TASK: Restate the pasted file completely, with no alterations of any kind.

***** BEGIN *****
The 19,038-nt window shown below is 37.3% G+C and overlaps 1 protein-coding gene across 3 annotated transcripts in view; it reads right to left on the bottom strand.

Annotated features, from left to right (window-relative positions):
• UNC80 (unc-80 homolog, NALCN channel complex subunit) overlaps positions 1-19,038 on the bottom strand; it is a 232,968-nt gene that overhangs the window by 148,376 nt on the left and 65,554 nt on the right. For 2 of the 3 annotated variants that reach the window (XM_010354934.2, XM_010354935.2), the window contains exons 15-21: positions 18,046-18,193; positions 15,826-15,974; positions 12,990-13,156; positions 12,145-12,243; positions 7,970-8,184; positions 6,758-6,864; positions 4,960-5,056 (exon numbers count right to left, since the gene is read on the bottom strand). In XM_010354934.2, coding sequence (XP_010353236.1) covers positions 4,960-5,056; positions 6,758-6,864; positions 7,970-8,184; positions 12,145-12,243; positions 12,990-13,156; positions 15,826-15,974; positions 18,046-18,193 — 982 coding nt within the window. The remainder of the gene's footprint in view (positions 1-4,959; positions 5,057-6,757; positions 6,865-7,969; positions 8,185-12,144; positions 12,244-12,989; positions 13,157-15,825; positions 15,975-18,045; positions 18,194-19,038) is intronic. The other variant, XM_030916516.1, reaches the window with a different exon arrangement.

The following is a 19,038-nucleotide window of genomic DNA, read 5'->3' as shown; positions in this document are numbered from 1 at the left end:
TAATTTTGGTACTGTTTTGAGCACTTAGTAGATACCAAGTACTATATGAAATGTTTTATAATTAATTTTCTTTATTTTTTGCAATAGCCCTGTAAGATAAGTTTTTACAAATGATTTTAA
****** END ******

The 19,038-nt window shown below is 37.3% G+C and overlaps 1 protein-coding gene across 3 annotated transcripts in view; it reads right to left on the bottom strand.

Annotated features, from left to right (window-relative positions):
• UNC80 (unc-80 homolog, NALCN channel complex subunit) overlaps positions 1-19,038 on the bottom strand; it is a 232,968-nt gene that overhangs the window by 148,376 nt on the left and 65,554 nt on the right. For 2 of the 3 annotated variants that reach the window (XM_010354934.2, XM_010354935.2), the window contains exons 15-21: positions 18,046-18,193; positions 15,826-15,974; positions 12,990-13,156; positions 12,145-12,243; positions 7,970-8,184; positions 6,758-6,864; positions 4,960-5,056 (exon numbers count right to left, since the gene is read on the bottom strand). In XM_010354934.2, coding sequence (XP_010353236.1) covers positions 4,960-5,056; positions 6,758-6,864; positions 7,970-8,184; positions 12,145-12,243; positions 12,990-13,156; positions 15,826-15,974; positions 18,046-18,193 — 982 coding nt within the window. The remainder of the gene's footprint in view (positions 1-4,959; positions 5,057-6,757; positions 6,865-7,969; positions 8,185-12,144; positions 12,244-12,989; positions 13,157-15,825; positions 15,975-18,045; positions 18,194-19,038) is intronic. The other variant, XM_030916516.1, reaches the window with a different exon arrangement.

The following is a 19,038-nucleotide window of genomic DNA, read 5'->3' as shown; positions in this document are numbered from 1 at the left end:
TAATTTTGGTACTGTTTTGAGCACTTAGTAGATACCAAGTACTATATGAAATGTTTTATAATTAATTTTCTTTATTTTTTGCAATAGCCCTGTAAGATAAGTTTTTACAAATGATTTTAA